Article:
Review: Omar Apollo's Spirit Burns Bright in 'Desvelado' Tour

by Christopher Ehlers

EDGE Media Network Contributor

Sunday May 15, 2022

Review: Omar Apollo's Spirit Burns Bright in 'Desvelado' Tour
  (Source:Omar Apollo)

When it comes to up-and-coming artists, no musician is on the tip of my tongue quite like Omar Apollo is. I first discovered Apollo the fall of 2020 — that long, post-lockdown fall — just after he released his deliriously good mixtape, "Apolonio." Honestly, it was probably the album cover that first caught my attention: A nude, blue-haired Apollo submerged in purple liquid holding an electric guitar. But it was ultimately his genre-defying music — replete with mind-blowing vocals and explicitly gay lyrics — that made me say, "Hold on, who is this kid?!"

It turns out his name is Omar Apollo — born Omar Apolonio Velasco — an Indiana-born Mexican American singer who had already released two EPs, toured internationally, and performed at both SXSW and Lollapalooza by the time "Apolonio" was released and I discovered him for myself. Just one month ago, he released his debut album, "Ivory," and a week after that performed at Coachella. Now — lucky us — Apollo has embarked on his massive 32-date "Desvelado" tour, which will finish May 31 in Mexico City before a three-date stint in Europe.

It isn't only that his music defies categorization, it's that Apollo himself seems like so many things all at once that you can't help but take notice. He's a resolutely singular and original artist, one whose musicianship is rivaled only by his allure. Singing in both English and Spanish, his music covers a lot of ground: R&B, indie pop, trap, brown eyed soul, or, as he once described to the LA Times, "some rock shit with a little soul." And not for nothing, but he's one hell of a performer.

At a recent concert in Boston, each dance step or spin across the stage elicited Beatlemania-like screams from his ecstatic fans, especially the ladies. That Apollo can sing about loving and fucking men while still drawing hordes of screaming women to his concerts is a rare feat indeed, one that speaks to both how far the music industry has evolved and how younger generations really don't get bogged down in something like sexuality. We are seeing a page turn in the music industry, and Apollo is a part of that.

Lyrically, Apollo covers similar ground in a number of his songs — excitement over new love, fear of not being loved back, not knowing what to make of new feelings, sadness — but each song is of a completely different musical style, which is part of what makes watching him so enthralling. Apollo turned on the charisma for "Killing Me," a song he rightly described as a "sexy ass song," and his swag was in full force during "No Good Reason," a song that finds him frustrated over a guy who isn't being forthcoming enough about his emotions. Apollo mines similar frustration in "Waiting On You," a softly sung, hazy pop song, about his "handsome and tall" baby that, for whatever reason, isn't giving him what he needs.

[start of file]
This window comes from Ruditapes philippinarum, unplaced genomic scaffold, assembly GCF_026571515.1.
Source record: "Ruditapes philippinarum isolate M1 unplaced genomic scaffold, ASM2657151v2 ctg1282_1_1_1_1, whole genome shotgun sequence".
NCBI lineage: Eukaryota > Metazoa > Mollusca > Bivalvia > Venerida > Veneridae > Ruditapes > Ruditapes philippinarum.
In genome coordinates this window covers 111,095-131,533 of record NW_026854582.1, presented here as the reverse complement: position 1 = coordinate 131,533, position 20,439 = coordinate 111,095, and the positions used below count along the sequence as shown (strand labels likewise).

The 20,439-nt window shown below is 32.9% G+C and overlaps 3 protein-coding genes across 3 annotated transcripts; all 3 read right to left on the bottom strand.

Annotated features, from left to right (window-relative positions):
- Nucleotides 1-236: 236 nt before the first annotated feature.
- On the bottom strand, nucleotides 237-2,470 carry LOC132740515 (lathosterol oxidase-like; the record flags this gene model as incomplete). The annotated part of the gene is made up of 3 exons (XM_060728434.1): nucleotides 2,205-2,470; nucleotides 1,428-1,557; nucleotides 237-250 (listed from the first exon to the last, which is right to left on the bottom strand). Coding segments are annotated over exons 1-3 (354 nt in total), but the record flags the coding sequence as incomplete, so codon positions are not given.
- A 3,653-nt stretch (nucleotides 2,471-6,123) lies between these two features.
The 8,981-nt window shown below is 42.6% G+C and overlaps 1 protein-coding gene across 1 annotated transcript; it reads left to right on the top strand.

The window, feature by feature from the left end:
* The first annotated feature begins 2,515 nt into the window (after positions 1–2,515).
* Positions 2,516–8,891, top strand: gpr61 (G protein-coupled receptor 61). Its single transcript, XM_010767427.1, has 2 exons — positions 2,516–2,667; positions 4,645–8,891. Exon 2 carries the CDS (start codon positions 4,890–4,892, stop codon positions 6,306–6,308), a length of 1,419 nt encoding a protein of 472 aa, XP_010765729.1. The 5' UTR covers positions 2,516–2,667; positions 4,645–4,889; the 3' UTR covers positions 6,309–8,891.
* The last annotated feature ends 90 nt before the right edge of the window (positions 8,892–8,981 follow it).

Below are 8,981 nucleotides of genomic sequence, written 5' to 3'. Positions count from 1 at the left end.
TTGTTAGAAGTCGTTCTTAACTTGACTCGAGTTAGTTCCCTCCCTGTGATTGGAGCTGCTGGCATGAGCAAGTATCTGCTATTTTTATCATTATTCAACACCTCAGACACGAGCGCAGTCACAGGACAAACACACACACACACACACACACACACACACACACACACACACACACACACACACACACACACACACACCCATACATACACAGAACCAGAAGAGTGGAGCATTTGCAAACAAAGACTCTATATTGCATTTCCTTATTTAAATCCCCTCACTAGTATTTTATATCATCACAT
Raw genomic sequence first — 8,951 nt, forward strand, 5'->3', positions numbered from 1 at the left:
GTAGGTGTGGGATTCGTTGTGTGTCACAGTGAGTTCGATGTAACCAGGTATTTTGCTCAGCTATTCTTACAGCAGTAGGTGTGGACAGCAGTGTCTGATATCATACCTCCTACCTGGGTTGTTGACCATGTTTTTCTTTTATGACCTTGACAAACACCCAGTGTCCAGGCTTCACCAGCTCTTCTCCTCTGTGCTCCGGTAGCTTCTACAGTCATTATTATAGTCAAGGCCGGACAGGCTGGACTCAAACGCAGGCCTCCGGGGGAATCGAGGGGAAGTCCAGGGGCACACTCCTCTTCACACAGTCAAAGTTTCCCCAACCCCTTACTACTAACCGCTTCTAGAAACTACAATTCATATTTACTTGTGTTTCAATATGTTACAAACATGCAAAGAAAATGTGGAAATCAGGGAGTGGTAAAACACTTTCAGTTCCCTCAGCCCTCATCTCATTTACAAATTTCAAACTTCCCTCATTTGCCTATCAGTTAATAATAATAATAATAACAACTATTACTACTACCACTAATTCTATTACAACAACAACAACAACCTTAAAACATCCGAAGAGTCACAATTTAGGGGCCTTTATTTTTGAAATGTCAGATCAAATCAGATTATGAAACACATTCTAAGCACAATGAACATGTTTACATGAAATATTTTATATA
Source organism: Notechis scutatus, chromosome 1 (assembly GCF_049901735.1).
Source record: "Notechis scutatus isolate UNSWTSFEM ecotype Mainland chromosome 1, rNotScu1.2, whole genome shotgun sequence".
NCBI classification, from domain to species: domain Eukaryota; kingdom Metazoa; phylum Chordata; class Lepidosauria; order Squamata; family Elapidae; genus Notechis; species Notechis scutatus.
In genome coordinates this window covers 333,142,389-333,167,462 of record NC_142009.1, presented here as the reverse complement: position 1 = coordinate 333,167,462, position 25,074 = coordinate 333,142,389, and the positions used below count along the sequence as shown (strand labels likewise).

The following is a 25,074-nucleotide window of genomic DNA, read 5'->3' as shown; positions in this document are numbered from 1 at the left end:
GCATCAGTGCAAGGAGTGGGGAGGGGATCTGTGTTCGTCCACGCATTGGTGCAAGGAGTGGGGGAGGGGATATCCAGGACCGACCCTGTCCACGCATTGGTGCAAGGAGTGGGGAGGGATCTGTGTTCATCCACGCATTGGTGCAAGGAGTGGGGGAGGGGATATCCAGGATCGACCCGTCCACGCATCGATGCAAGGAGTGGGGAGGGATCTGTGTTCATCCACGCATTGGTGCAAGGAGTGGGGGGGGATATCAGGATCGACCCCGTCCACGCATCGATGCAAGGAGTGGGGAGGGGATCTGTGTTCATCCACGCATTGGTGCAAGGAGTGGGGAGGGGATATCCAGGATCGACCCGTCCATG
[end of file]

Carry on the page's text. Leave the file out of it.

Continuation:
"We gotta give them the real Mexican shit," Apollo said before launching into "En El Olvido" and "Dos Uno Nueve," both major highlights. He and his band even opened up some Tecate beer on stage, jokingly admitting that normally he's more of "a Modelo girl."

In "Evergreen," a pain-drenched ballad that finds Apollo bleeding after a relationship, we heard him at his most wrenching and vulnerable, as we did the heart-stopping "Petrified," where he doesn't know quite what to make of his new love except for the fact that it's consuming more of him each day. His vocals were ultra-impressive in "Bad Life," a song in which Apollo used the break in his voice to illustrate about a hundred different degrees of pain; and a rambunctious encore of "Tamagotchi" was a particular joy, complete with confetti canons and Apollo coming just shy of surfing the crowd.

In a review of his most recent album, "Ivory," Apple Music wrote that "Omar Apollo seems all but destined for global stardom." I might have agreed with that as a general statement before, but after seeing him perform live, I'm convinced of it. With his Hollywood good looks, his magnetic swag, and his sheer talent, Apollo is, in many ways, an unconventional sex symbol whose chief allure just might be his voraciously burning free spirit. He's the kind of artist that the rest of the world might need time to catch up to. But for those of us already at the party, es el major lugar donde puedes estar.